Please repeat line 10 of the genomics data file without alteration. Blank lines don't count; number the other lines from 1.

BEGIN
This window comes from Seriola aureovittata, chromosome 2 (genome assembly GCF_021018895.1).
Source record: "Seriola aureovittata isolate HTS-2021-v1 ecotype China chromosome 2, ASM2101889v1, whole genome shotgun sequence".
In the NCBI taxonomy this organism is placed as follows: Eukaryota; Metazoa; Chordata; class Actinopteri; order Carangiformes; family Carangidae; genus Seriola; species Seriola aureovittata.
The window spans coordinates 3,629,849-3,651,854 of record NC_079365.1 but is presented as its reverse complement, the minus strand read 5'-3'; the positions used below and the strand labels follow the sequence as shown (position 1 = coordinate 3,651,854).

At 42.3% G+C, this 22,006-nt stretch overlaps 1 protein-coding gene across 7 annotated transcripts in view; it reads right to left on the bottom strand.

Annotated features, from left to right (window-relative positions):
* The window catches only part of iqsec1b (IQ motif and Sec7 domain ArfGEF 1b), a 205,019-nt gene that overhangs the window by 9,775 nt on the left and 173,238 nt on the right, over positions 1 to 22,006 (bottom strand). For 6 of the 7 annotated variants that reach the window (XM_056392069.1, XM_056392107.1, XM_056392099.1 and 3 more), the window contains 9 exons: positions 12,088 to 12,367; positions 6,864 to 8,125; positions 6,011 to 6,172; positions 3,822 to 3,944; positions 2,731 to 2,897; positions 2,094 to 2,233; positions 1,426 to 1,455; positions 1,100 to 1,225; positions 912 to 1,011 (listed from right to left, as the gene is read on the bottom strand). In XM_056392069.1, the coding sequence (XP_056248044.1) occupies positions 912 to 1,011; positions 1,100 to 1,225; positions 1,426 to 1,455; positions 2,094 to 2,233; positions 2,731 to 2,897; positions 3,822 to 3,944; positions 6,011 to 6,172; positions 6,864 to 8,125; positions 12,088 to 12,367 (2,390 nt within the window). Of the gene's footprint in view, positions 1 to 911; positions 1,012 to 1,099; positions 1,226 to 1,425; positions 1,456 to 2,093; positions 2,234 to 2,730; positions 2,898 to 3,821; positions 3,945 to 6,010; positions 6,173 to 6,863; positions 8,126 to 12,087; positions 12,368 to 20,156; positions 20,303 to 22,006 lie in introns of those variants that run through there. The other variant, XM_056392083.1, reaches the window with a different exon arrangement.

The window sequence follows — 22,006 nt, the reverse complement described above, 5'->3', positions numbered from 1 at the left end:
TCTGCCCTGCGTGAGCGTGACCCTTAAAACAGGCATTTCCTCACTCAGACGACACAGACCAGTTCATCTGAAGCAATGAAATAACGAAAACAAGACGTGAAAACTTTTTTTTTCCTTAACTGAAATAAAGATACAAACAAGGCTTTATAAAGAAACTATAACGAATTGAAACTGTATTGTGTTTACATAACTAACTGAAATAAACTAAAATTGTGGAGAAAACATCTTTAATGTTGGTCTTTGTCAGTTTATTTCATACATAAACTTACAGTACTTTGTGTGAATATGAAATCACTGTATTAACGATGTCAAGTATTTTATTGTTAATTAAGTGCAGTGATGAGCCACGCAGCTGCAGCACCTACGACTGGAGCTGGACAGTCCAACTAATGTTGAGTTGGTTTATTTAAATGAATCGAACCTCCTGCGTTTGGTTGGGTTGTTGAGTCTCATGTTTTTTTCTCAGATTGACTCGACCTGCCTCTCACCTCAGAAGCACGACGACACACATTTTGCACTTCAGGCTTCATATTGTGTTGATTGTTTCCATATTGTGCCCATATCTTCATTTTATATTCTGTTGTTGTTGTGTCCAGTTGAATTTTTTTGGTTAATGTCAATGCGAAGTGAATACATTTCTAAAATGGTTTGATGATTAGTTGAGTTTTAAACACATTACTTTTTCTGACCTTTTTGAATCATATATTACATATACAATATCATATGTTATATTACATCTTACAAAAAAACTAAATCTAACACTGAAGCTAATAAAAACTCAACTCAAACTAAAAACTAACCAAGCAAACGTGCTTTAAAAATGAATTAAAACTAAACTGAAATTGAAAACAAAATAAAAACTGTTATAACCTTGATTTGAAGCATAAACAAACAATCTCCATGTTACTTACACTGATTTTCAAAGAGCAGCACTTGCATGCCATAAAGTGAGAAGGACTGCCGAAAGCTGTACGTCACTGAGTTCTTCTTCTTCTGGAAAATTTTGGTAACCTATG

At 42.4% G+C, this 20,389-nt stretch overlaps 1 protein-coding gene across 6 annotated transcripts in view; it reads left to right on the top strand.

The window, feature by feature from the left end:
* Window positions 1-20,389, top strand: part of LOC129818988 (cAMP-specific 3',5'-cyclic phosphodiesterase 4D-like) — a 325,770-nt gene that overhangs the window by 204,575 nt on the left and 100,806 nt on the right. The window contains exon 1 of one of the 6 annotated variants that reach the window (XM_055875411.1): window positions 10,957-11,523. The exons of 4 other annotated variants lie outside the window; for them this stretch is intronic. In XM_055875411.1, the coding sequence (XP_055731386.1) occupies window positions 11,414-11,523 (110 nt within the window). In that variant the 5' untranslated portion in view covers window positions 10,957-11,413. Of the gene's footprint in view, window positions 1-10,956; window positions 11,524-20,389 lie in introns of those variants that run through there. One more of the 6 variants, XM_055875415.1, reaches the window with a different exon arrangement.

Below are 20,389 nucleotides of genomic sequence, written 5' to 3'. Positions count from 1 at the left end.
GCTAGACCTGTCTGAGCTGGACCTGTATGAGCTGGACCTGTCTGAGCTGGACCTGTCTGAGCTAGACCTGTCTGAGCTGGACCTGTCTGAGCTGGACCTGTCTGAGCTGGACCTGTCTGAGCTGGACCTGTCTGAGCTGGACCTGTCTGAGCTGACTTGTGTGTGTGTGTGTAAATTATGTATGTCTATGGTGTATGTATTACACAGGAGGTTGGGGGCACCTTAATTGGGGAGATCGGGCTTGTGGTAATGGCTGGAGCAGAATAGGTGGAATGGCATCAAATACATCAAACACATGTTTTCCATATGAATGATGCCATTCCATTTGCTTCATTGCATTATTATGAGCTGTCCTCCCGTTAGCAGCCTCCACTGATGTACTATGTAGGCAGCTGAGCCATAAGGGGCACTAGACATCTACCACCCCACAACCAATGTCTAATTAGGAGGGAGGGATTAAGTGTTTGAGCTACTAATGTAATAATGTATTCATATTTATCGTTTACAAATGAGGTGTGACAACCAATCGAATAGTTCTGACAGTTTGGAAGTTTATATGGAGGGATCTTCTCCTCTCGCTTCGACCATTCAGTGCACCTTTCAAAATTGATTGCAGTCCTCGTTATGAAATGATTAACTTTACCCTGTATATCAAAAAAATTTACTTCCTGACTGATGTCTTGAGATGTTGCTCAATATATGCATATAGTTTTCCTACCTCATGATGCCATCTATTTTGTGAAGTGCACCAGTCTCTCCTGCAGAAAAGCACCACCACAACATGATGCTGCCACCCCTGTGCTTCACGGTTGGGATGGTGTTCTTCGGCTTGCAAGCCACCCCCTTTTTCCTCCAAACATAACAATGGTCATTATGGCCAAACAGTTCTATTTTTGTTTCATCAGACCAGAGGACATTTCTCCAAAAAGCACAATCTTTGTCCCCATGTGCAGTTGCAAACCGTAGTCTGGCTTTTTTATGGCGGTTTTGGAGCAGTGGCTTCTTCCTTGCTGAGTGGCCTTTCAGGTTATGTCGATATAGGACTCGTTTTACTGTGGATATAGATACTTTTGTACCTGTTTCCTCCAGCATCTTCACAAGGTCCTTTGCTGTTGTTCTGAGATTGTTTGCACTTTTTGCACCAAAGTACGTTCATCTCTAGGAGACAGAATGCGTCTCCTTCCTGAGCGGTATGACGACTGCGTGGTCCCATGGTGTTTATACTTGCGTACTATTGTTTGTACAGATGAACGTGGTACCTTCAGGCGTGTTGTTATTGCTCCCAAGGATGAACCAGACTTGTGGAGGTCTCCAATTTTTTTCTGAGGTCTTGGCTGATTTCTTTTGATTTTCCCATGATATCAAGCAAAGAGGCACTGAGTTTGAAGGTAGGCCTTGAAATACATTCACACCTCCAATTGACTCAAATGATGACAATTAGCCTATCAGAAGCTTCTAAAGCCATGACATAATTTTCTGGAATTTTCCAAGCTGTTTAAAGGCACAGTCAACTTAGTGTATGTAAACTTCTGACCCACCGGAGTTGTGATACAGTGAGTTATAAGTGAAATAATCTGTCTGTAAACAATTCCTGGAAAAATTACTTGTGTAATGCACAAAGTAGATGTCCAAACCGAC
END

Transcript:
At 42.4% G+C, this 20,389-nt stretch overlaps 1 protein-coding gene across 6 annotated transcripts in view; it reads left to right on the top strand.